Beyond the Maritime Museum the road crosses the mouth of North Creek on Missingham Bridge. On the far side are two attractions: Fenwick House and the Pioneer Memorial Park. Fenwick House was built by Captain Thomas Fenwick in the style of a Scottish manor house. It is characterised by an English mahogany staircase, a slate roof and stained-glass windows. Today it is known as Shaws Bay Hotel and is a prominent landmark.

 

Pioneer Memorial Park
On the other side of the road is the Pioneer Memorial Park which contains Ballina's first cemetery with headstones which date back to 1853 when Pearson Simpson was buried. In the 1950s (after there had been no new burials since 1915) it was decided to build a wall containing all the historic headstones.

 

 

The lighthouse at Ballina
 

Rotary Lookout
The Rotary Lookout is far from being an ideal vantage point. The major novelty value is trying to read a bronze map with directions (the usual ploy for lookouts). There have been walls constructed with PVC piping which, if you look through the piping you see the particular coastal feature.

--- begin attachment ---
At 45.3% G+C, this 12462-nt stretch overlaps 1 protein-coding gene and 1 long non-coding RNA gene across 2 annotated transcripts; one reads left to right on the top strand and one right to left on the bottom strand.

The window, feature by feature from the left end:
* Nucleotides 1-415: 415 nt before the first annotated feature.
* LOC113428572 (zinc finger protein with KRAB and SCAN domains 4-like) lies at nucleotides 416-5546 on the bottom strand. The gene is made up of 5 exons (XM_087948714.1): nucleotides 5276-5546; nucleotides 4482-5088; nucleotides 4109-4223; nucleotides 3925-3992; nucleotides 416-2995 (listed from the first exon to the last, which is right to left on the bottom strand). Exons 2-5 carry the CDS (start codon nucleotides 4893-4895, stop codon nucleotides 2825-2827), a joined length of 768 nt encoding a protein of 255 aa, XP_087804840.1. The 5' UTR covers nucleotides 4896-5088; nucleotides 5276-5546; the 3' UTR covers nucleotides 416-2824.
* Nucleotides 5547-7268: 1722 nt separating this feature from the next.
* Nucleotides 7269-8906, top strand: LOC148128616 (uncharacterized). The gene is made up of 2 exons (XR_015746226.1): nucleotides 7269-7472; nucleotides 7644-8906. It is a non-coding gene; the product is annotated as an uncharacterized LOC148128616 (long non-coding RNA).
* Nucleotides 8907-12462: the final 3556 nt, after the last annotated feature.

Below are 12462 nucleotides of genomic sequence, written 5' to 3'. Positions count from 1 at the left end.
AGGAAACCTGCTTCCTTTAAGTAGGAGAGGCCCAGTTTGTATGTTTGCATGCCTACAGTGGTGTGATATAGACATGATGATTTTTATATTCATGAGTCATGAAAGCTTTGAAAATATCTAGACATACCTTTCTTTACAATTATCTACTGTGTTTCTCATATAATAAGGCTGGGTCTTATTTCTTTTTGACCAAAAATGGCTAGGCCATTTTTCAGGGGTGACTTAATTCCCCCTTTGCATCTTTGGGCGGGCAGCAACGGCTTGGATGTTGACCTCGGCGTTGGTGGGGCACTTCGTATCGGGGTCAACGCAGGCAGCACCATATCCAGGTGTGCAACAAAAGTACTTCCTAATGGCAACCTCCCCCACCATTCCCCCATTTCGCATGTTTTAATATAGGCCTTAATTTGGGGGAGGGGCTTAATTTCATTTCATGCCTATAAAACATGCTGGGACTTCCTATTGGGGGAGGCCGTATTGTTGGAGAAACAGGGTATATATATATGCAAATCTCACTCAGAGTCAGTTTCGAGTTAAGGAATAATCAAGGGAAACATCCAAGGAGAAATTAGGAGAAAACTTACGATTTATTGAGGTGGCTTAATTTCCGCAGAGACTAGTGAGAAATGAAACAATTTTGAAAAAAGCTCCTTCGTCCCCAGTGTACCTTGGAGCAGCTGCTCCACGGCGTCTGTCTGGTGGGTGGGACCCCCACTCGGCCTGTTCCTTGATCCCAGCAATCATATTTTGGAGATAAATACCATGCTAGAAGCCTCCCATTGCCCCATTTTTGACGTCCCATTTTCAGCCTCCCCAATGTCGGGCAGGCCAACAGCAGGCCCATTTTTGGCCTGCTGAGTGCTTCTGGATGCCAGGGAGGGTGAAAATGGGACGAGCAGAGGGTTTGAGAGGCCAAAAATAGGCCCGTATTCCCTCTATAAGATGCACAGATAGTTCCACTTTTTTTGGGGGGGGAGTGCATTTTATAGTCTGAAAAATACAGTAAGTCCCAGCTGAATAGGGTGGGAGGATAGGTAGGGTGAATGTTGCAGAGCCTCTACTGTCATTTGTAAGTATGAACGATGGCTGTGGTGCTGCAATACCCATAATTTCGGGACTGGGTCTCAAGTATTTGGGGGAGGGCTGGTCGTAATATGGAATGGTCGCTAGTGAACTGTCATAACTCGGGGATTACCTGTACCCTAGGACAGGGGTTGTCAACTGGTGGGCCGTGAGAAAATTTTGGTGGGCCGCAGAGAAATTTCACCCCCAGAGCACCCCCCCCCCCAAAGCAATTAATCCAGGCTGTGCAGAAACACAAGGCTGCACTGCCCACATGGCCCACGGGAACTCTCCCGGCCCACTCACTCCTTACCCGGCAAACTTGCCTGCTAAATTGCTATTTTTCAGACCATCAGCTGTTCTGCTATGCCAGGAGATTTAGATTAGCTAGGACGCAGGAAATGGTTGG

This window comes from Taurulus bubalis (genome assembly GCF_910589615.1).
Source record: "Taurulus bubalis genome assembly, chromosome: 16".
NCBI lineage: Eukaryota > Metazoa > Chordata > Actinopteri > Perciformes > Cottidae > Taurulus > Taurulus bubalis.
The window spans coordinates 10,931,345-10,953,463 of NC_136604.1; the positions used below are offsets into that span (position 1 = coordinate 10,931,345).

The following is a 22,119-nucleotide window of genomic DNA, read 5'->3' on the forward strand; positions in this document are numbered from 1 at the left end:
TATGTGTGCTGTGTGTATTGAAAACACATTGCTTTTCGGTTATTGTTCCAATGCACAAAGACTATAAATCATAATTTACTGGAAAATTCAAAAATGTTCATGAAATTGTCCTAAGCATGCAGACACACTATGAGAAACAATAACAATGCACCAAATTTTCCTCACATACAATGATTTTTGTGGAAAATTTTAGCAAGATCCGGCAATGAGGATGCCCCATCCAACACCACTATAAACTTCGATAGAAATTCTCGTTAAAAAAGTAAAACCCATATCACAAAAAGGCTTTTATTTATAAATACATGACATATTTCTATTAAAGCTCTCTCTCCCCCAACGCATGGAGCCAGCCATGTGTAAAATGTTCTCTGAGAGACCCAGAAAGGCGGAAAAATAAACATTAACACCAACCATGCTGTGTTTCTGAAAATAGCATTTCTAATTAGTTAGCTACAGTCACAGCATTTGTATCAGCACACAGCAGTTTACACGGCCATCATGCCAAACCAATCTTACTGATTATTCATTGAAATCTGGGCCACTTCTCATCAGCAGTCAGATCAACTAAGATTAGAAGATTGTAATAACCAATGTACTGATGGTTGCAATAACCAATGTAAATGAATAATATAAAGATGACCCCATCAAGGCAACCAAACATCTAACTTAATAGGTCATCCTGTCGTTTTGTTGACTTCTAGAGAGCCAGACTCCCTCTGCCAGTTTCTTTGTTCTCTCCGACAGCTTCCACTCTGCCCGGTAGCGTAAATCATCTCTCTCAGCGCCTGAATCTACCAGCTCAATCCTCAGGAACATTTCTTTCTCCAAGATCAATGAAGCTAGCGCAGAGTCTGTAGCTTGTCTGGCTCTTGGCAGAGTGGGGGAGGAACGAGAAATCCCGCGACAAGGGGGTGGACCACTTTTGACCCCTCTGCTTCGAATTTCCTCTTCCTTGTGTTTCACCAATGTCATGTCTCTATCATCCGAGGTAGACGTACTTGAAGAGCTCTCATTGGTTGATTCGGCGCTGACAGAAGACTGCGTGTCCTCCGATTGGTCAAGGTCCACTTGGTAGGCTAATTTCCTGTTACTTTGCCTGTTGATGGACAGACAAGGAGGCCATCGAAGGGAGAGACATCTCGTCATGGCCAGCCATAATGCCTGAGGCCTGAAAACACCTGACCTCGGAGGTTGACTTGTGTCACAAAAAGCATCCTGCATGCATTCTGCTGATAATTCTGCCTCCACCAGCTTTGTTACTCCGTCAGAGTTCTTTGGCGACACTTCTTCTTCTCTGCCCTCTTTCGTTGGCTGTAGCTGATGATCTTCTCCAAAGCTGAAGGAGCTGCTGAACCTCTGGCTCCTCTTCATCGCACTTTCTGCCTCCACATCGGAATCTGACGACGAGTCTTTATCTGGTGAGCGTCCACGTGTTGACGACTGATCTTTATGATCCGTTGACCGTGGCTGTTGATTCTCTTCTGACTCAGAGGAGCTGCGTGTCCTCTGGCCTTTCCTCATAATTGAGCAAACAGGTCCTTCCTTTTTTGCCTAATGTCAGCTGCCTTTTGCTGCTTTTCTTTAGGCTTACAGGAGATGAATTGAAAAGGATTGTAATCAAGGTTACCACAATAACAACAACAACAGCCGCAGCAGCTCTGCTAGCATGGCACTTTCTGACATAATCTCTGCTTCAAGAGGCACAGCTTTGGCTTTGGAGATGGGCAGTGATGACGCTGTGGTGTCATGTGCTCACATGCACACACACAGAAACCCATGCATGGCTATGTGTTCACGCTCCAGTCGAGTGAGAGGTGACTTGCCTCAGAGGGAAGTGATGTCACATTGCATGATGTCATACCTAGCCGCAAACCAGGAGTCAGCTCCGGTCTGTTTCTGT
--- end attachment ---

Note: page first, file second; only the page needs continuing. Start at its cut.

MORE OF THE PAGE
Ballina Lighthouse
The Ballina lighthouse must be one of the smallest lighthouses on the Australian coast. First established in 1866 it turned automatic in 1926 and is now located incongruously in a park near the water. It was built to a design by the prominent Colonial Architect, James Barnet.

 

Thursday Plantation
Located only five minutes from Ballina on the Pacific Highway, this unusual plantation focuses on Tea Tree products in the larger context of a theme park environment where there are rainforest walks and other attractions. For details 1800 029 000.

 

Lighthouse Beach
 

The Beaches
The beaches to the east of Ballina are exceptional. No visit to the area is complete without trying the surf at Lighthouse Beach, Shelly Beach and/or Angels Beach. They all stand in sharp contrast to the urban quality of the town centre. Here the Pacific Ocean breaks on beautiful sandy beaches and there are nearly always ideal surfing conditions.

 

Broadwalk Business Brokers

Broadwalk Business Brokers specialise in General Businesses for Sale, Caravan Parks for Sale, Motels for Sale, Management Rights & Resorts for Sale, Farms for Sale, Hotels for sale, Commercial & Industrial Properties for Sale.

 

Phone: 1300 136 559

Email: enquiries@broadwalkbusinessbrokers.com